How does political journalism affect voters?
Matt Bai is a political reporter and staff writer for the New York Times Magazine, Bai graduated from Tufts in 1990 and received a Masters from the Columbia School of Journalism in 1994. Bai began his reporting career at the Boston Globe's metro desk; he spent five years as a national correspondent for Newsweek before coming to the Times in 2002. Bai has covered all sorts of national news: everything from the Columbine shootings to John Glenn's last space voyage to Mike Bloomberg's mayoral campaign. In recent years, Bai has focused primarily on intra-Democratic Party politics. He is the author of The Argument: Billionaires, Bloggers, and the Battle to Remake Democratic Politics, an analysis of the progressive movement. Bai's work has also appeared in both the 2005 and 2006 editions of The Best American Political Writing. Matt covered the 2008 presidential race for the New York Times Magazine.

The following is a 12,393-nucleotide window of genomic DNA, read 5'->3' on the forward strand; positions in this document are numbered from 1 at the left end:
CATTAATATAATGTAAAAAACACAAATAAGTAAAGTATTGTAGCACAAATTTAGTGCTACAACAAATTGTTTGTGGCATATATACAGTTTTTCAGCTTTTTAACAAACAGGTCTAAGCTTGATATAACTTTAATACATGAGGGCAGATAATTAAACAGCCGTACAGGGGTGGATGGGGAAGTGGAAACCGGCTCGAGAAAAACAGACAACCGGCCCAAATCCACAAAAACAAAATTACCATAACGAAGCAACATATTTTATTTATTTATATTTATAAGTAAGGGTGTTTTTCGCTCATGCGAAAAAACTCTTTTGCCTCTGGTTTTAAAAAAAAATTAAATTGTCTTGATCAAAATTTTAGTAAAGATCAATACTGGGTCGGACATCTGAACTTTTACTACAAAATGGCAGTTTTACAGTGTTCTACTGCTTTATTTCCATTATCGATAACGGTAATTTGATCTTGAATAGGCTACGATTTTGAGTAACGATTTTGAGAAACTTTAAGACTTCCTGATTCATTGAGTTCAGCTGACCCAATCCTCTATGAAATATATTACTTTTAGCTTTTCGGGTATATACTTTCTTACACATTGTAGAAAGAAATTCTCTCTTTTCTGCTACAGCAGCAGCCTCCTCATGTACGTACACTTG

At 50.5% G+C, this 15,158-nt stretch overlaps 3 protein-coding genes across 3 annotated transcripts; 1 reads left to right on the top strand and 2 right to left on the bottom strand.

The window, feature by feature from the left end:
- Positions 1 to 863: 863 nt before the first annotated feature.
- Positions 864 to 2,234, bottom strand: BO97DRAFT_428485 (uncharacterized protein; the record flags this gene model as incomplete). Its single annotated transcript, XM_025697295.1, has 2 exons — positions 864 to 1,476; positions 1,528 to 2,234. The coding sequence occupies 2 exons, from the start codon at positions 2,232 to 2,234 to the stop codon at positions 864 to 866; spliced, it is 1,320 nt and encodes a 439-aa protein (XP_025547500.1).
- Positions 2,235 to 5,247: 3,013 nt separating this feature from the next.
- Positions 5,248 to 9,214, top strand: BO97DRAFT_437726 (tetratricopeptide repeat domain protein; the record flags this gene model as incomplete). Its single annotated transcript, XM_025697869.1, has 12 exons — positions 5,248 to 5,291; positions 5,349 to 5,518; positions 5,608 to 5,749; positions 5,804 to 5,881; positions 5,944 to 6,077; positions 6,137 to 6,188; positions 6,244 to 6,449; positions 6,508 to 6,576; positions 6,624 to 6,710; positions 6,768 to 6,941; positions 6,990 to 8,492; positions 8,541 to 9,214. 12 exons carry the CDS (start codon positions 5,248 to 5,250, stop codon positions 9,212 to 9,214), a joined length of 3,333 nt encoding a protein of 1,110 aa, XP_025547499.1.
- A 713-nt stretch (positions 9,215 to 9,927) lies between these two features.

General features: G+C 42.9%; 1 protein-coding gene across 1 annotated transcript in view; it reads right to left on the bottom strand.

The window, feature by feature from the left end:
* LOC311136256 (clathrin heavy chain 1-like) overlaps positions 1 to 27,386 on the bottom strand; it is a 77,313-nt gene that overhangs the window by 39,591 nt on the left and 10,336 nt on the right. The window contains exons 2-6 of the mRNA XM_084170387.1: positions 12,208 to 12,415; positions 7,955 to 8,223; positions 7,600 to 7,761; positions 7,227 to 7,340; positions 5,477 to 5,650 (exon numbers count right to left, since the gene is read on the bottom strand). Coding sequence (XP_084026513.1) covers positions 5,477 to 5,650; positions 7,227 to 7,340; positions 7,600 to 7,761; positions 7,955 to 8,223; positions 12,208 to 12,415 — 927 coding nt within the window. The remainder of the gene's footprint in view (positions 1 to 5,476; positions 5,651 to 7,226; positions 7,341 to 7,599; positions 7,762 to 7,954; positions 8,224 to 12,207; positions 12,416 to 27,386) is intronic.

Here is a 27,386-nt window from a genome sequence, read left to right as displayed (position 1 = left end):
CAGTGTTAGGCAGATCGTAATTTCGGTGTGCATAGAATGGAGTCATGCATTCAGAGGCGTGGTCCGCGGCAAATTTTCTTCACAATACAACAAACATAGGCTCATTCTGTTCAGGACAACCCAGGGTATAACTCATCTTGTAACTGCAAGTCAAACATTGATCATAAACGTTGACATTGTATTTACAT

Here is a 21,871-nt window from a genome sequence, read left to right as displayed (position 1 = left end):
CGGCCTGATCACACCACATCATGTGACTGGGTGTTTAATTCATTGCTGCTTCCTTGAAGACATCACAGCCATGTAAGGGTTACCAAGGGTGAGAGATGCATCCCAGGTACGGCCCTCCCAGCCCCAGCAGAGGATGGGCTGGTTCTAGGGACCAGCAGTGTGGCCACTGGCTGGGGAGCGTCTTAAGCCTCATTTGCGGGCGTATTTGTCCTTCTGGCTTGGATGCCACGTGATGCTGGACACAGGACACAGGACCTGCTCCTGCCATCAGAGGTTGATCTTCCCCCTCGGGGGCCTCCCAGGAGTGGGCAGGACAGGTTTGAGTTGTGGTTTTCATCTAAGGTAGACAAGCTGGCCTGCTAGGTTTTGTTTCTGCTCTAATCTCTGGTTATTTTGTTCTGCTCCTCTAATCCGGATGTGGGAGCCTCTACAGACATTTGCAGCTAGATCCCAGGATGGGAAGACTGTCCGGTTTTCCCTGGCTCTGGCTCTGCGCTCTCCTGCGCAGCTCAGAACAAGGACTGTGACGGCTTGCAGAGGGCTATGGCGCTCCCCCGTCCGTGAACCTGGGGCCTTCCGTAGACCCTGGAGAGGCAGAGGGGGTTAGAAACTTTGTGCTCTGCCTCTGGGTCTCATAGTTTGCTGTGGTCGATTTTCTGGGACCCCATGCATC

Matt Bai: Well I’m not sure it’s ever been any different – or at least not in modern history. I mean Theodore White started writing “The Making of the President” series in 1960. And Theodore White’s book were all …. There was no substance in them at all. And . . . and you know generations have improved upon that model. And it’s been a long time since we’ve spent a long time in substance. And look, let’s not . . . And I think it’s fair not to blame the media for this entirely. I mean the business of politics has become what we call the permanent campaign, right? I mean it’s . . . There’s a lot less governing going on. There’s a lot less . . . This is happening for a lot of reasons. The TV age has a lot to do with it – the proliferation of different kinds of media. But also the moment we’re living in. Look it’s hard to find answers to some of these problems. It’s hard to tell difficult truths. It’s much easier to resort to gamesmanship. It’s much easier to fix your language than it is to fix Bridgeport. You know it’s much easier not to think about the transition going on when the answers you have might be unpopular or wrong, or might do more harm than good. And so you know we have a lack of visionary leadership. And into that void comes a tremendous amount of tactical sort of gamesmanship, atmospheric, you know developments that have very little to do with the substance of governing. And the media does what the media does, which is covers what it sees. So I think there’s plenty of blame to go around. And I think it does change . . . You know I don’t wanna take the responsibility off the media, because there’s certainly a lot of us who are doing, I think, very substantive journalism. And that really amounts to asking . . . constantly asking a set of questions that people don’t really wanna answer, which is what I do much of my time and in much of writing. I always say it’s not our job to have answers. It’s our job to ask the right questions. And we ask them again, and again, and again. But I think we’re also . . . You know we’re also waiting for real leadership. I think we’re waiting for someone in the political process to step up and show us the way so we can have a more . . . more relevant, more profitable debate, and a more productive debate about where the country is going than the one we’ve been having for the last, you know, 25, 30 years. And you know I frankly think that takes a generational change.